Cultural appropriation is a very hot topic of late. People want to explore, understand, and enjoy other cultures. This, however, must be done respectfully. Pagans like to rightfully point out how history has shown that the Catholic Church and other organized religions have frequently appropriated traditional Pagan holidays and celebrations. The feast of the Three Kings is a celebration that many have, in a reversal of fortune, taken back from the Christians.
The religion of La Regla Lucumi, more commonly known as Santeria, has a long history of syncretism that is confusing to most. Some practitioners remain devout Catholics while carrying out their practices, and others just use the symbols of the religion. This is because that’s what their ancestors were required to do during colonialism and slavery. In my experience those in the tradition have little problem with the crossovers. These people salute the Ashe, or universal life force present in all things. St. Michael is saluted as a representation of Ogun, the Ashe of the warrior, a champion of the oppressed, and a soldier fighting evil… they are all viewed as the same. The feast of the Three Kings is no different, it is an opportunity for celebration and change.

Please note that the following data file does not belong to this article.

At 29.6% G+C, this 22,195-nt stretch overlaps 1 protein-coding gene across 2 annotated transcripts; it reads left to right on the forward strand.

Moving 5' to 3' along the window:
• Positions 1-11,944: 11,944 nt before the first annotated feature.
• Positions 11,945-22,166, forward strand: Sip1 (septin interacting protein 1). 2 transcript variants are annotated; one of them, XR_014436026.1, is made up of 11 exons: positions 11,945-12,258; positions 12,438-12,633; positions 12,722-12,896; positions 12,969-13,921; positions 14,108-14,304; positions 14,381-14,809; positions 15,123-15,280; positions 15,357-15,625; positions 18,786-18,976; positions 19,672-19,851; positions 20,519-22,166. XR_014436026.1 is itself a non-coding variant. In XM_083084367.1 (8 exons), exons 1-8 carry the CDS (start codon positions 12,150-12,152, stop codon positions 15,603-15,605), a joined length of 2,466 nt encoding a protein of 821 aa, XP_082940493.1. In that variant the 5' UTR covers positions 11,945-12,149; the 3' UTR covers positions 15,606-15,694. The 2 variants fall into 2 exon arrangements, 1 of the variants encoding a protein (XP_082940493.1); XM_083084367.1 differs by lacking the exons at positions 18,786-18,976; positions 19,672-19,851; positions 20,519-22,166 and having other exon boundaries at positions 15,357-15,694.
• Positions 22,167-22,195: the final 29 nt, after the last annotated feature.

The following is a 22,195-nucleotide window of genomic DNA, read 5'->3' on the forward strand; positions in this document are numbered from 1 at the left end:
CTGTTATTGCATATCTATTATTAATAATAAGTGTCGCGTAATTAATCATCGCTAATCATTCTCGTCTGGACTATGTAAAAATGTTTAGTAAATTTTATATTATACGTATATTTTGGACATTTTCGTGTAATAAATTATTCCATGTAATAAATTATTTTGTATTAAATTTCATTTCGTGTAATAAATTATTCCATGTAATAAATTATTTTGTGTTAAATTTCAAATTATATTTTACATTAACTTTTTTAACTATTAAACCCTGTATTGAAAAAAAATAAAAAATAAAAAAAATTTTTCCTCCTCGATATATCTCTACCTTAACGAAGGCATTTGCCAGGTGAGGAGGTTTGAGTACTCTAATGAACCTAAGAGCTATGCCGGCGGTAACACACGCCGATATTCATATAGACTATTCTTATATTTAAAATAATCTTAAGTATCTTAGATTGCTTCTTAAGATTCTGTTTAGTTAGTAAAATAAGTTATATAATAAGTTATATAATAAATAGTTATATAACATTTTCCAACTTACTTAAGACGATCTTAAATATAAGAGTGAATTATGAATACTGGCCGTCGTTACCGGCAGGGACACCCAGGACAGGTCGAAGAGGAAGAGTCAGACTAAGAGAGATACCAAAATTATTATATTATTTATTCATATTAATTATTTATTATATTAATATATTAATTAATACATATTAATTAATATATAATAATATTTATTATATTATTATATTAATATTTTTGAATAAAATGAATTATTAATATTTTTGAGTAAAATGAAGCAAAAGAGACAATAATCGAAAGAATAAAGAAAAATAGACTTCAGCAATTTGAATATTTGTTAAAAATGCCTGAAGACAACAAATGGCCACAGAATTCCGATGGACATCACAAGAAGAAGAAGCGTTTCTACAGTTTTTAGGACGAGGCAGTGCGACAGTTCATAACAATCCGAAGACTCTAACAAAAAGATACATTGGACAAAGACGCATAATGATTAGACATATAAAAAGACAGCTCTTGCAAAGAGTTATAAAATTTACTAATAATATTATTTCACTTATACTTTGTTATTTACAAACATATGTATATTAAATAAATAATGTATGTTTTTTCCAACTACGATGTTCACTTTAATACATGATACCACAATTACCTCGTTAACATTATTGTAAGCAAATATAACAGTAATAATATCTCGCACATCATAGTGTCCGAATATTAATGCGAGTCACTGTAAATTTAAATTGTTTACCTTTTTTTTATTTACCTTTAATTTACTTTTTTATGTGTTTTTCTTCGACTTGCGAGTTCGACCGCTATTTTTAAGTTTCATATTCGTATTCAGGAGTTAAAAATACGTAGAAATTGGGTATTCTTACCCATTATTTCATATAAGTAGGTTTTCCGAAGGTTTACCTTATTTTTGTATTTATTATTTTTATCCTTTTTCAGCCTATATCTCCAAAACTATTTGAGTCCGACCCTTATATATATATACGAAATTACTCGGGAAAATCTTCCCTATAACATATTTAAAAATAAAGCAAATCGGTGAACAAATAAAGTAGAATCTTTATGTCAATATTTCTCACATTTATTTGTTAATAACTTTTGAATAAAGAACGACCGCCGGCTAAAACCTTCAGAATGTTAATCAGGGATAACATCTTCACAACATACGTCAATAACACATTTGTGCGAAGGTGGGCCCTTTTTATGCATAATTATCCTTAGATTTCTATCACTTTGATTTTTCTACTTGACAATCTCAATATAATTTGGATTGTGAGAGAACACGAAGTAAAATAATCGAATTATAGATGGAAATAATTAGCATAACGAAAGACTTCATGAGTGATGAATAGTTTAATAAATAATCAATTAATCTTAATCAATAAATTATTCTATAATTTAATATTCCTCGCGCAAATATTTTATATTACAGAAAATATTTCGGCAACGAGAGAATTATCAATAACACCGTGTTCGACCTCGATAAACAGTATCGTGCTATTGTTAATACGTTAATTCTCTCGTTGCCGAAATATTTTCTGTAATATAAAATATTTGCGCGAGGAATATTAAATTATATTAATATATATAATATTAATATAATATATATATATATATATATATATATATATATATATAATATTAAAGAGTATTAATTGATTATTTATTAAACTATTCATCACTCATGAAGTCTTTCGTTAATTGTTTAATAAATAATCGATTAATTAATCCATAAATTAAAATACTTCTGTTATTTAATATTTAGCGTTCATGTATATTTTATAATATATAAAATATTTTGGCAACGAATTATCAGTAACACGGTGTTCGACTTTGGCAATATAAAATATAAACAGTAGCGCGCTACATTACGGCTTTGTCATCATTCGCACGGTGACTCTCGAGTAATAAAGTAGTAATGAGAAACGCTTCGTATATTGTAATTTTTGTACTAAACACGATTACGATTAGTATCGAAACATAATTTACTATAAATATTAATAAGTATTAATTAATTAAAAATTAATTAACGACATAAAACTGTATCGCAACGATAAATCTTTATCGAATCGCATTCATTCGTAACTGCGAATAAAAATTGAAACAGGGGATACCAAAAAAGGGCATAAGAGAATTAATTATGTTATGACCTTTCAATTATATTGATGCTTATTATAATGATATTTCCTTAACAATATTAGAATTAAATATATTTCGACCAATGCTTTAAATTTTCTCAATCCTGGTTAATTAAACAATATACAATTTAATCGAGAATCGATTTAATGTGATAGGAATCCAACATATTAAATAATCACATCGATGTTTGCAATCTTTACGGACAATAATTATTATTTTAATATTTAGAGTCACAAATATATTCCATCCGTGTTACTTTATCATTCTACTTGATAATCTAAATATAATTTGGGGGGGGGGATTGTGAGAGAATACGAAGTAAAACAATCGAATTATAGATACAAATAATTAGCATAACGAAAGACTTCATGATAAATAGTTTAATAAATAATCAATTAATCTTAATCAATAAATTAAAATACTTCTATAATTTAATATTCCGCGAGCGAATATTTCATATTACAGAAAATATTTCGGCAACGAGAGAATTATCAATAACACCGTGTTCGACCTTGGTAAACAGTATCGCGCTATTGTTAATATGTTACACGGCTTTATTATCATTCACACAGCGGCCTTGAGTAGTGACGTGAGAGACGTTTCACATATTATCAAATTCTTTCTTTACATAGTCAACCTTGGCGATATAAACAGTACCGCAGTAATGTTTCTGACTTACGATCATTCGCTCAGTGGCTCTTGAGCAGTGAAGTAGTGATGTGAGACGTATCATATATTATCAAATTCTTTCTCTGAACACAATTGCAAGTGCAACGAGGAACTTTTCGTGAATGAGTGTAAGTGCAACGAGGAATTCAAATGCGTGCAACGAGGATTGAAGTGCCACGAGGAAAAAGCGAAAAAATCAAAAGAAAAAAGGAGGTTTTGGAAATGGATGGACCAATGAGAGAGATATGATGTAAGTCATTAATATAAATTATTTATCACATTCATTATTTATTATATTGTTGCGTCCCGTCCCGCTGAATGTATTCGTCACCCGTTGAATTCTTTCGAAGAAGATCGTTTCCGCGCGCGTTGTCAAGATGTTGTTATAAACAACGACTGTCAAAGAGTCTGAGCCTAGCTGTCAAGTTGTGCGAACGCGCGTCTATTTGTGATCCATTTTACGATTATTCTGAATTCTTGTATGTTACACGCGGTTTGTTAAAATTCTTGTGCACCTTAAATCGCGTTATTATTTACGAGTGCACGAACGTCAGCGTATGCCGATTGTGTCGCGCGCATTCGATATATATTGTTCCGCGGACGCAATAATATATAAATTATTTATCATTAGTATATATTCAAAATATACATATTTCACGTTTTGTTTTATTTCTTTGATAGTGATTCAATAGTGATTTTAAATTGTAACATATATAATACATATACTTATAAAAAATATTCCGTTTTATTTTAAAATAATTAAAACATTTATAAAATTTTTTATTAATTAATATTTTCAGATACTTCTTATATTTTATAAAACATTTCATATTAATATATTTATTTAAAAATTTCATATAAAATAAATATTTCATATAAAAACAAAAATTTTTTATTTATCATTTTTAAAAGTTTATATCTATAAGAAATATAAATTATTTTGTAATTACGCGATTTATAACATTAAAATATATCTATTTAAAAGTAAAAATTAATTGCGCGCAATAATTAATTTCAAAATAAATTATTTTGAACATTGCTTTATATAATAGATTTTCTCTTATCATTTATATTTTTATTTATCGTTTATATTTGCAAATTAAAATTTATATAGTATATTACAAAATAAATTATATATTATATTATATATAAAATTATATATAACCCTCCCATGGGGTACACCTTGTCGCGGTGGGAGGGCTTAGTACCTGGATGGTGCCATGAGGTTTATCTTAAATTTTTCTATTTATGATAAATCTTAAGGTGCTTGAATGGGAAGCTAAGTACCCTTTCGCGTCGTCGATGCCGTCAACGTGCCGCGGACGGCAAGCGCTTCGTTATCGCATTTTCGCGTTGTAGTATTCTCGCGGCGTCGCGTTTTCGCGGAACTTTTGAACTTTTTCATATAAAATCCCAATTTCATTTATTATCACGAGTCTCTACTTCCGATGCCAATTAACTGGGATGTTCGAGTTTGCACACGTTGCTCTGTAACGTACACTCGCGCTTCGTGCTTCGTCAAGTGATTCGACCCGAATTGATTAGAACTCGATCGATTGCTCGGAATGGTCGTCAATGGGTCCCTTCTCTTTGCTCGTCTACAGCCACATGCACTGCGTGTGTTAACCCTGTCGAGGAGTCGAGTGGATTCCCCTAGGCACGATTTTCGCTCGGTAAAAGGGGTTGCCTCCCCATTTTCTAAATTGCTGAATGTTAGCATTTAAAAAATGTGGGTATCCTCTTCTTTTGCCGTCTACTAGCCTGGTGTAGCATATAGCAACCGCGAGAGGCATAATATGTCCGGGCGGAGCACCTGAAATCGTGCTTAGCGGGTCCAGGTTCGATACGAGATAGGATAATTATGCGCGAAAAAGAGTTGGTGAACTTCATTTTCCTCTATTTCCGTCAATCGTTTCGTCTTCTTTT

Many communities around the globe celebrate the three kings, there is even a three day extravaganza at Disneyland. My hometown of New York City is no different and the celebration here is truly fitting for kings. The streets are lined with camels, sheep, and hundreds of school children wearing homemade crowns. The botanicas, or spiritual supply houses, in Spanish Harlem light candles, sell incense, and perform ceremonies for the Three Kings, or Wise Men ( Caspar, Melchior, and Balthazar,) who finally made it to the Christ Child on January 6 to deliver their gifts. The sacred gifts were Gold, Frankincense, and Myrrh. In the Lucumi (Santeria) tradition the feast is a celebration of great fortune. Many people refer to the day as the Feast of the Epiphany, and it is a time for facilitating your own epiphanies. It is a salute to those pivotal moments in life when everything can change in an instant. You can speed this process along and celebrate by making Three Kings Oil.
Mexican Hot Chocolate Recipe
– This is a ritual recipe designed to brings profound blessings of fortune and speedy change. Drink it today and be sure to leave out a cup for your ancestors, including Abuelita.
1 Vanilla bean
3 cups Milk
1 cup Light Cream
1/3 cup grated dark chocolate
1 tablespoon Sugar
4 cinnamon sticks
dash Chili powder
Warm milk and cream in a saucepan over very low heat. Add chocolate, vanilla bean, sugar, cinnamon sticks and chili powder. Stir frequently with a whisk as chocolate begins to melt. Cook for 10-15 minutes until all ingredients are combined. Remove from heat and cool for 10 minutes. Reheat before serving. Enjoy ! For more ritual recipes please be sure to check out my African-American Ritual Cookbook.
Many blessings to you this Three Kings Day !